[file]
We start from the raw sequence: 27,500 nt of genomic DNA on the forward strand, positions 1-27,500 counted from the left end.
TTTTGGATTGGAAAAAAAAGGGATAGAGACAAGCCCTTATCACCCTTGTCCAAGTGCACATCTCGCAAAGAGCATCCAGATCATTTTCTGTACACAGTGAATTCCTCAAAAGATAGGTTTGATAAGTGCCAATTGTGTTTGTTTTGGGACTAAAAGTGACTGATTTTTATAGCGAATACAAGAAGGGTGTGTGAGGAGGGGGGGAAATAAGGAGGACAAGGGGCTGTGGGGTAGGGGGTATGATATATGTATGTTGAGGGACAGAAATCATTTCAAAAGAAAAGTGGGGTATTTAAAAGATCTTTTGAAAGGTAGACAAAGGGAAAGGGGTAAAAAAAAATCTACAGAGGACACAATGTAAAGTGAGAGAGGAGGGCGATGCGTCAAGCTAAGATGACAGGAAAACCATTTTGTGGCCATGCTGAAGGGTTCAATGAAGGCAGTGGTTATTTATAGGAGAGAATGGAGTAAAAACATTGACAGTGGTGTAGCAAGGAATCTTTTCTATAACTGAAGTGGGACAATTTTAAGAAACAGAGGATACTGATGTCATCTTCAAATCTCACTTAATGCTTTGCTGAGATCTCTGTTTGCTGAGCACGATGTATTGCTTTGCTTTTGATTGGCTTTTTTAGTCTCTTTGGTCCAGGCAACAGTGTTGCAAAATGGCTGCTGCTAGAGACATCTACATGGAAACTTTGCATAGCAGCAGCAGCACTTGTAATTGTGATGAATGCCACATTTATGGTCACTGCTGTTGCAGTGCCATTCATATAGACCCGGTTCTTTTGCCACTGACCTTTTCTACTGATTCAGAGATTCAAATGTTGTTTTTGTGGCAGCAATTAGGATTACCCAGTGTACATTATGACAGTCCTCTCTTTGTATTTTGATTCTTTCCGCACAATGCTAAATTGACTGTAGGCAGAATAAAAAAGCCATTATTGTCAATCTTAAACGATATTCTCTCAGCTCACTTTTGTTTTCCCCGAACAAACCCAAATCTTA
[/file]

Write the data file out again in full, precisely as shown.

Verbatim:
We start from the raw sequence: 27,500 nt of genomic DNA on the forward strand, positions 1-27,500 counted from the left end.
TTTTGGATTGGAAAAAAAAGGGATAGAGACAAGCCCTTATCACCCTTGTCCAAGTGCACATCTCGCAAAGAGCATCCAGATCATTTTCTGTACACAGTGAATTCCTCAAAAGATAGGTTTGATAAGTGCCAATTGTGTTTGTTTTGGGACTAAAAGTGACTGATTTTTATAGCGAATACAAGAAGGGTGTGTGAGGAGGGGGGGAAATAAGGAGGACAAGGGGCTGTGGGGTAGGGGGTATGATATATGTATGTTGAGGGACAGAAATCATTTCAAAAGAAAAGTGGGGTATTTAAAAGATCTTTTGAAAGGTAGACAAAGGGAAAGGGGTAAAAAAAAATCTACAGAGGACACAATGTAAAGTGAGAGAGGAGGGCGATGCGTCAAGCTAAGATGACAGGAAAACCATTTTGTGGCCATGCTGAAGGGTTCAATGAAGGCAGTGGTTATTTATAGGAGAGAATGGAGTAAAAACATTGACAGTGGTGTAGCAAGGAATCTTTTCTATAACTGAAGTGGGACAATTTTAAGAAACAGAGGATACTGATGTCATCTTCAAATCTCACTTAATGCTTTGCTGAGATCTCTGTTTGCTGAGCACGATGTATTGCTTTGCTTTTGATTGGCTTTTTTAGTCTCTTTGGTCCAGGCAACAGTGTTGCAAAATGGCTGCTGCTAGAGACATCTACATGGAAACTTTGCATAGCAGCAGCAGCACTTGTAATTGTGATGAATGCCACATTTATGGTCACTGCTGTTGCAGTGCCATTCATATAGACCCGGTTCTTTTGCCACTGACCTTTTCTACTGATTCAGAGATTCAAATGTTGTTTTTGTGGCAGCAATTAGGATTACCCAGTGTACATTATGACAGTCCTCTCTTTGTATTTTGATTCTTTCCGCACAATGCTAAATTGACTGTAGGCAGAATAAAAAAGCCATTATTGTCAATCTTAAACGATATTCTCTCAGCTCACTTTTGTTTTCCCCGAACAAACCCAAATCTTA